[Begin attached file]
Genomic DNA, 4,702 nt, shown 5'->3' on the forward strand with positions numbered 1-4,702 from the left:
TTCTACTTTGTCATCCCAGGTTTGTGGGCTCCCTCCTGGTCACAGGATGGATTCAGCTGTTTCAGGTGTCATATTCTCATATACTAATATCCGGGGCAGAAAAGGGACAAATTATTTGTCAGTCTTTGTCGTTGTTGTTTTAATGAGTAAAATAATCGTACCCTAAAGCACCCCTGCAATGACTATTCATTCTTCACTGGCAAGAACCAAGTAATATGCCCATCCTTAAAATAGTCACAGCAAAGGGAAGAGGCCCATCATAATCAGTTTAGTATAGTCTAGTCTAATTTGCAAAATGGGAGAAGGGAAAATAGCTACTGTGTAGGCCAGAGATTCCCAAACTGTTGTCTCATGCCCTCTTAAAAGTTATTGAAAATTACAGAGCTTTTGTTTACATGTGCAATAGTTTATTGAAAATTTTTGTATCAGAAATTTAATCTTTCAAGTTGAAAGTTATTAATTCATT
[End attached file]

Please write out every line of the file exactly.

Genomic DNA, 4,702 nt, shown 5'->3' on the forward strand with positions numbered 1-4,702 from the left:
TTCTACTTTGTCATCCCAGGTTTGTGGGCTCCCTCCTGGTCACAGGATGGATTCAGCTGTTTCAGGTGTCATATTCTCATATACTAATATCCGGGGCAGAAAAGGGACAAATTATTTGTCAGTCTTTGTCGTTGTTGTTTTAATGAGTAAAATAATCGTACCCTAAAGCACCCCTGCAATGACTATTCATTCTTCACTGGCAAGAACCAAGTAATATGCCCATCCTTAAAATAGTCACAGCAAAGGGAAGAGGCCCATCATAATCAGTTTAGTATAGTCTAGTCTAATTTGCAAAATGGGAGAAGGGAAAATAGCTACTGTGTAGGCCAGAGATTCCCAAACTGTTGTCTCATGCCCTCTTAAAAGTTATTGAAAATTACAGAGCTTTTGTTTACATGTGCAATAGTTTATTGAAAATTTTTGTATCAGAAATTTAATCTTTCAAGTTGAAAGTTATTAATTCATT